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Blog Banner of What to Consider When Creating a Parental Leave Policy

What to Consider When Creating a Parental Leave Policy

Many employees with newborn children experience a transition in the lifestyle that requires time to adjust. While family and friends are available to provide support, employees need the assistance of their employers to get the right amount of time to bond and care for the newborn child before they can return to work.

Working parents often struggle with balancing work and childcare, so companies should have an effective parental leave policy. An effective parental leave policy can build trust between employers and employees and result in employee retention and engagement.

Below, we share a complete guide on parental leave policy and how you can write the best one for your organization.

What is a parental leave policy?

A parental leave policy is a benefit that companies offer to employees who become new parents, allowing them paid or unpaid time off to take care of their child. With a newborn, there is a significant shift in the lifestyle of working parents due to a lack of sleep and hectic schedules.

Such a change requires time to get used to, which is why companies should have provisions for parental leave. Usually, parental leave is available for both mothers and fathers. However, there can be separate maternity leaves and paternity leave policies.

Depending on the provision of the company, and the state laws, parental leave can last for anywhere between two weeks and 4 months or even more. In India, the Maternity Benefit Act 1961 provides legal guidance to companies on creating a parental leave policy.

It mentions that organizations must give maximum support to women employees to ensure their well-being and the well-being of their newborn or adopted child. The parental leave policy should cover both pre-and postnatal care.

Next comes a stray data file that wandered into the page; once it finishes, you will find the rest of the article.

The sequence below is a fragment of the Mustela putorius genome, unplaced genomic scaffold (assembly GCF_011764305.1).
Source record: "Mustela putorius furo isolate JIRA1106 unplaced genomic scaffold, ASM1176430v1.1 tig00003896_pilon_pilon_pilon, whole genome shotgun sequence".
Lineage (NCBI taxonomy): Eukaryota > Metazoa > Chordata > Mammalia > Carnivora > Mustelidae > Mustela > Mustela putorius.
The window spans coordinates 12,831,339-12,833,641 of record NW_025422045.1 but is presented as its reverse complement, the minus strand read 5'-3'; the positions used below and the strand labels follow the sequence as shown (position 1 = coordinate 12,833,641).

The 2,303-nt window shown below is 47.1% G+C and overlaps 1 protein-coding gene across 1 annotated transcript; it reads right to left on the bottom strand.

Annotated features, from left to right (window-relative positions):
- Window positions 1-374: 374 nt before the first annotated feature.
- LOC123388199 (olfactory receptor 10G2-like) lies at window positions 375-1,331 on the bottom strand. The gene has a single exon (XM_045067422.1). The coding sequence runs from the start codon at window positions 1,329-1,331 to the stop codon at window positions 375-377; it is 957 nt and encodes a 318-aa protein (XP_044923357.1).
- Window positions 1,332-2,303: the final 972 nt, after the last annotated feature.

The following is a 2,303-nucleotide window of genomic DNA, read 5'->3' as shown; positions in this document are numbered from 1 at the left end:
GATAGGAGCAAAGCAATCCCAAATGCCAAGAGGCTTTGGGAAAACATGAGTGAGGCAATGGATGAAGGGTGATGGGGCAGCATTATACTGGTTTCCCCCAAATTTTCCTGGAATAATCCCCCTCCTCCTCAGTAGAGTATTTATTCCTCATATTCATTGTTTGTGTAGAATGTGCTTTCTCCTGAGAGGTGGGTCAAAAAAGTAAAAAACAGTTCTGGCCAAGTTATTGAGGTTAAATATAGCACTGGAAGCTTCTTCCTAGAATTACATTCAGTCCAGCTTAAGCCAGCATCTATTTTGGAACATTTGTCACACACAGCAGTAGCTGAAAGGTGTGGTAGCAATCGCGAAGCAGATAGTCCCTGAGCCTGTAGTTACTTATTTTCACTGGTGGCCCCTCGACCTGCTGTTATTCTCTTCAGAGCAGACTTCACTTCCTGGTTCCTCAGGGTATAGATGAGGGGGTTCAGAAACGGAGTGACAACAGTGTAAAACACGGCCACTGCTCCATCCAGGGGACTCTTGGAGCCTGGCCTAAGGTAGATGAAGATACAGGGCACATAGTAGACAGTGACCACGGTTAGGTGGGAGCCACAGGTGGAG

In the United States, the Family and Medical Leave Act of 1993 (FMLA) guarantees eligible employees up to 12 weeks of unpaid, protected parental leave. FMLA applies to businesses with more than 50 employees, and workers employed for at least 12 months are eligible for parental leaves.

The paid parental leave policies usually cover mothers who recently gave birth and can also include their partners. However, some companies also have adoption leave for parents who recently adopted a child and need time to adjust.

Primary caregivers (the person directly responsible for the child’s care) are often offered more time off than secondary caregivers. Other parental leave policies can address additional leaves for parents who need time off to take care of children if they are sick.

How to create a parental leave policy

Now that you understand the parental leave policy, you should also know how to create a genuinely beneficial policy for your company.

You can begin by studying how companies globally handle parental leaves. If you work for an MNC, you must understand federal and local laws regarding leaves for working parents. Another important consideration is what benefits to offer to both parents.

Dad’s paternity leave policy may have fewer provisions than the maternity leave policy. Ultimately, you must create a comprehensive parental leave policy explaining each condition so that employees understand the policy better.

Here are the four most important aspects of creating a successful parental leave policy.

1. Ask employees what they expect from the parental leave policy

Before you start drafting the parental leave policy for your company, it is essential to involve employees. It would help if you gathered ideas and opinions from the workers regarding what they need from parental leave. For anonymity and honest feedback, you can create anonymous surveys to encourage employees to share their views.